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Building a 318

Discussion in 'Performance' started by PCRMike, Apr 22, 2017.

  1. PCRMike

    PCRMike Well-Known Member

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    I happened to get a rebuilt 318 A of 1967 vintage for my sons truck. It has very low compression smog pistons in it and I am going to upgrade that. All the machine work is done on the block. It has the later cast crank. I don't like the little skinny rods in it which after checking are actually from a stock 273 or 318 two barrel. I got nosing around my shop and found a nodular iron cast crank from my magnum and a pair of forged 273 cranks. I am ordering some zero deck Pistons and going to use the magnum rods. I am curious what sort of power level the stock cast crank can handle. I am also wondering whether the magnum crank or the forged crank would be a better idea for this engine. I am mounting fully ported magnum heads and intake on this engine. My questions revolve around the bottom end. With a stud girdle that I will be installing, is the factory crank any good? Is the factory forged crank any better than the later magnum crank? I have built numerous small blocks, but they were always either with aftermarket cranks or with a 360. Advice here would be welcome.
     
  2. PCRMike

    PCRMike Well-Known Member

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    I am intending a range of up to 6500 rpm with valvetrain upgrades and such.
     
  3. dana44

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    You may want to get onto one of the compression calculators what with the flat topped zero deck clearance pistons and Magnum closed chamber heads, you will be pretty high up there on the compression, maybe a little higher than you would want and still be able to run 87 or even 91 octane, just as a thought, so get the cc of the combustion chambers and make sure to remove all sharp edges inside the combustion chambers (there are a lot of them, edge of the quench pad from the chamber, remove completely, it helps a ton, as in free 35hp at a minimum, and along the edges of the combustion chamber to the gasket edge, plug it into the computer and see what it will be, 10:1 can run on 87 octane with these mods all day long, not without them. As far as the cranks go, they should all be capable of handling upwards of 500hp without much problem, but cast and nodular cranks are not that happy at that rpm range, they tend to gall bearings above about 5500rpm after time, and additionally the steel crank from the 273 should be able to do what you want. Either crank you use you want to chamfor the oiling holes, as in removing the sharp edges and making a little dimple at each oil hole, helps with the higher rpm to prevent scraping the bearings, extra oil volume is always a plus, I run high volume oil pumps on everything I can. Heavier strength rods are always a plus, polish the sides with a carbide burr cutter, not a grinder, to remove stress cracking, and balance them and the pistons. I am kind of partial to adjustable rockers and anti-pump-up lifters, so if you have 273 rockers that are adjustable, zero lash and you are good for the 6500rpm you are looking for, otherwise, you might not get that part of the deal. I believe the AMC V8 lifters can be gotten in anti-pump-up that are Mopar small block size. You will have to go with some kind of Tarantula or Torker style intake, single plane (and if the heads and intake are ported it works just fine on the street, done it half a dozen times myself, dual plane intake peters out above 5000rpm most of the time). Looking back at your post, if the heads are early closed chamber heads (hopefully), double check that compression with zero deck clearance), and installing simple 360 1.88 intakes are a plus on the breathing for the smaller 318 intake valves even though 2.02s do fix, not really needed for the 318 and even 6500rpm. After the 1.88 valves are cut, just tulip the shape, don't hog it out, the flare really brings the small ports to life on the 318. Any more questions, keep them coming, I've done a couple of these and there are some good little tricks to make a 318 come alive.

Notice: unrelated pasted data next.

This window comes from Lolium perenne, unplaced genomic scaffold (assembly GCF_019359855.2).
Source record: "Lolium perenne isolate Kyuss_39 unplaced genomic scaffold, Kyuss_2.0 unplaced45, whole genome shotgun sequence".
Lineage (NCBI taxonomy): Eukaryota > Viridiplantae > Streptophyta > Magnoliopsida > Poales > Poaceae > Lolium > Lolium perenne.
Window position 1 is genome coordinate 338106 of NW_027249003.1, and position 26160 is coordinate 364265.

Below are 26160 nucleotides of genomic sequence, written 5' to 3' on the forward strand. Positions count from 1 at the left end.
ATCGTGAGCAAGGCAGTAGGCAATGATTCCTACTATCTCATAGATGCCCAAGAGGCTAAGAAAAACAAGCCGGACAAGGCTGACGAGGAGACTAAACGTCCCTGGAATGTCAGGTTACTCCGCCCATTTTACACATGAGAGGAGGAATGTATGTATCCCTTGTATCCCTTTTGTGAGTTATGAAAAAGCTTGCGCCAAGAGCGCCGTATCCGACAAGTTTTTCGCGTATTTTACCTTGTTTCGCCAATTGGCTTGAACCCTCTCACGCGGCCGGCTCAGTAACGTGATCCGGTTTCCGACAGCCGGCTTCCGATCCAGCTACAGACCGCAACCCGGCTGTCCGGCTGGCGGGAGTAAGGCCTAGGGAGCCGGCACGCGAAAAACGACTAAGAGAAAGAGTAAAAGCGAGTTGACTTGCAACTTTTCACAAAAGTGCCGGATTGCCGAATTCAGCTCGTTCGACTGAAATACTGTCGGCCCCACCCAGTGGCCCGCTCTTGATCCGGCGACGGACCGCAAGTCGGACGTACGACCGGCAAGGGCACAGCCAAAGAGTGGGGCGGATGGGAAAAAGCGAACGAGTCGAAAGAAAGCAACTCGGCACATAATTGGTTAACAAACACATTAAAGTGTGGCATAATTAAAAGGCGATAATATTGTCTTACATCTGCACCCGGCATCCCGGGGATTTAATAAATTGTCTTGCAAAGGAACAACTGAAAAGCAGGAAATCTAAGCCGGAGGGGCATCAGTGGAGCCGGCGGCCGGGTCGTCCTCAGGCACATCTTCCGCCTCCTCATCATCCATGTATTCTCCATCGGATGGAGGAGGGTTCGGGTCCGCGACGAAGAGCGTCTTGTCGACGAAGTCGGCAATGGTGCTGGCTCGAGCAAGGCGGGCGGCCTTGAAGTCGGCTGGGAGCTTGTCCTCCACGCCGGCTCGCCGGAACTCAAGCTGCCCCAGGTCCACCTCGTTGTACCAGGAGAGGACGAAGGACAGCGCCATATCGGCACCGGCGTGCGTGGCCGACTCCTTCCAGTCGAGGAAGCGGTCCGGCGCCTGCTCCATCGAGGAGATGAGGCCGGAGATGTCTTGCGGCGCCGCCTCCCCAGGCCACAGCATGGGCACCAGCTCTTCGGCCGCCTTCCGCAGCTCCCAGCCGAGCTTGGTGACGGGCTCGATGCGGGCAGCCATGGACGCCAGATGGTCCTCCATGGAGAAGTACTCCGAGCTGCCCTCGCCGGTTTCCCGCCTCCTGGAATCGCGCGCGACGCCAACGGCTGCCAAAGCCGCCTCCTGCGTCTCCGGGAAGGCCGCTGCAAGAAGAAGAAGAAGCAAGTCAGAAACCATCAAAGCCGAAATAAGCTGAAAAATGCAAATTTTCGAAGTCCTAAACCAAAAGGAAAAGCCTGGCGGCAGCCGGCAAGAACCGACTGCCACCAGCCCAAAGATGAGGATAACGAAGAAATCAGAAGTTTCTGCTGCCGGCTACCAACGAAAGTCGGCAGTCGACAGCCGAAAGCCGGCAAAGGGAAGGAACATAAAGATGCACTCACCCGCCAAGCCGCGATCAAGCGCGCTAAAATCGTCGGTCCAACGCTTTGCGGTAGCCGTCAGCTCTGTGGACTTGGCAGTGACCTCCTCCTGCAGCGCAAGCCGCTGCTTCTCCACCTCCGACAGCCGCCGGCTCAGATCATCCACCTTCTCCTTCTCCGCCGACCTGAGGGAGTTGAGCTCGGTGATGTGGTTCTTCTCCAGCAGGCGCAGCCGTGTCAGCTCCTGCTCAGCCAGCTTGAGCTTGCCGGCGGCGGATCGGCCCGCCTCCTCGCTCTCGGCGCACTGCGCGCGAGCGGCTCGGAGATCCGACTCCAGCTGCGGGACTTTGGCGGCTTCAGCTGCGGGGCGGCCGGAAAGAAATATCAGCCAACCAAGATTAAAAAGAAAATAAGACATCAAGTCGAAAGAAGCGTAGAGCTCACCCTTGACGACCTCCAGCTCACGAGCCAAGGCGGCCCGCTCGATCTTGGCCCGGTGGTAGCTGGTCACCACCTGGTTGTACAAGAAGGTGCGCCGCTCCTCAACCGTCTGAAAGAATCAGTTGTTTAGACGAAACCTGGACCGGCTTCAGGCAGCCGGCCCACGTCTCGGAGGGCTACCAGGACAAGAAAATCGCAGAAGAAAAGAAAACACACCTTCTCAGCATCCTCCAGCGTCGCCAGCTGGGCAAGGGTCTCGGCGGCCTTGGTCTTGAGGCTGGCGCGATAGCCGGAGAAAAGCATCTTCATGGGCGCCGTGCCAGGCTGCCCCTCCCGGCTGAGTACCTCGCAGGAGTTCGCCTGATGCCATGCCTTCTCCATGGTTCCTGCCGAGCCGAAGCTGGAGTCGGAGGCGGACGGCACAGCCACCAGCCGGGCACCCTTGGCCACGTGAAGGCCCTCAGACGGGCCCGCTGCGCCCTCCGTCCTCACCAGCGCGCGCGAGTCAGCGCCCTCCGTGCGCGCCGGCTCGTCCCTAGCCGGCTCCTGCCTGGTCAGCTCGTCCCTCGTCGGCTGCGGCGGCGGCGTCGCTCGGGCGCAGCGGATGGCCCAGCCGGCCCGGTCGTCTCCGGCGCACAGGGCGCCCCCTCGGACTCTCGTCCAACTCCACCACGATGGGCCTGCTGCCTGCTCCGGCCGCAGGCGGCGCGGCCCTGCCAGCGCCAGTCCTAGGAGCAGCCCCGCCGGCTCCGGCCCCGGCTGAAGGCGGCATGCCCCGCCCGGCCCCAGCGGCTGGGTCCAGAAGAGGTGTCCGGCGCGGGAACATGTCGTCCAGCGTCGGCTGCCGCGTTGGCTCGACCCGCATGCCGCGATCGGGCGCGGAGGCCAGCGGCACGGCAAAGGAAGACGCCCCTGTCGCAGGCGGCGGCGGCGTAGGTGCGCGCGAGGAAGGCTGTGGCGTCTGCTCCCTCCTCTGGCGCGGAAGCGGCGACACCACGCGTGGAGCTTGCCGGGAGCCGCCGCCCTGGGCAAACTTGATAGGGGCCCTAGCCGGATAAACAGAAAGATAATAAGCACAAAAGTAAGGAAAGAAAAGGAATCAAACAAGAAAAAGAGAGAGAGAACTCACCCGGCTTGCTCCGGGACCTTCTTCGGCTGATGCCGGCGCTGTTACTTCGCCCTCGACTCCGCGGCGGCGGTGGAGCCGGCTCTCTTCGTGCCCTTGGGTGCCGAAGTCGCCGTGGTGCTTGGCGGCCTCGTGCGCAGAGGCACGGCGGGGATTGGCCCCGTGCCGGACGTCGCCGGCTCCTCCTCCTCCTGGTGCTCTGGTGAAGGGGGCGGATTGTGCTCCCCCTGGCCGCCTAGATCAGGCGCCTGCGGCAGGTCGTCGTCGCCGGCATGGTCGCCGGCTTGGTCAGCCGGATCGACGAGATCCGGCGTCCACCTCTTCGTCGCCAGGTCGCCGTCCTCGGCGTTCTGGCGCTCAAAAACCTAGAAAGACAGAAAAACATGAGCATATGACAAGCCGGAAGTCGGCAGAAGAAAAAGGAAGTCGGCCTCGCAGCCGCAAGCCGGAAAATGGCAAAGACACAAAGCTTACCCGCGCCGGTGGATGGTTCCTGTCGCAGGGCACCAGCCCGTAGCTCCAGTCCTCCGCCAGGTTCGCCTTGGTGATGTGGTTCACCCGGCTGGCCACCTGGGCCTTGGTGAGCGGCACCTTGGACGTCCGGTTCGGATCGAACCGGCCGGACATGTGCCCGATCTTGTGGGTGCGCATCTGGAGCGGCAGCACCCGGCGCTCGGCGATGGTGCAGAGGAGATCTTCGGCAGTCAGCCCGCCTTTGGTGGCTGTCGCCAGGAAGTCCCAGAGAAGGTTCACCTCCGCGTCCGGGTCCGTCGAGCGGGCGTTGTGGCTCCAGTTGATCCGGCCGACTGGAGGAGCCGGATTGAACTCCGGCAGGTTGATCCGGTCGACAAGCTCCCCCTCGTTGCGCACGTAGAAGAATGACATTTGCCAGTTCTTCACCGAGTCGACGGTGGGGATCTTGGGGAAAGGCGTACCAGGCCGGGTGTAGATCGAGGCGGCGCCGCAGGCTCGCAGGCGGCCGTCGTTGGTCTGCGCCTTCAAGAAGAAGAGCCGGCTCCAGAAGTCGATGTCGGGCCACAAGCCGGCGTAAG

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  4. PCRMike

    PCRMike Well-Known Member

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    I have built many sets of heads, and several 360 engines above 400 horses, but this is good info. I will be doing a full prep on the magnum heads (stock 68cc, but after mods, I will be equalizing and computing. I am figuring on having to run premium anyway. If the 273 crank would be able to take the rpm I will use it. I will stress relieve the rods (burnishing) and likely run the Comp XE268 cam with Rhodes lifters (fast bleed). May go one step bigger. With the magnum heads, I will be upgrading the rockers and studs too. 3/8 conversion studs are required for this.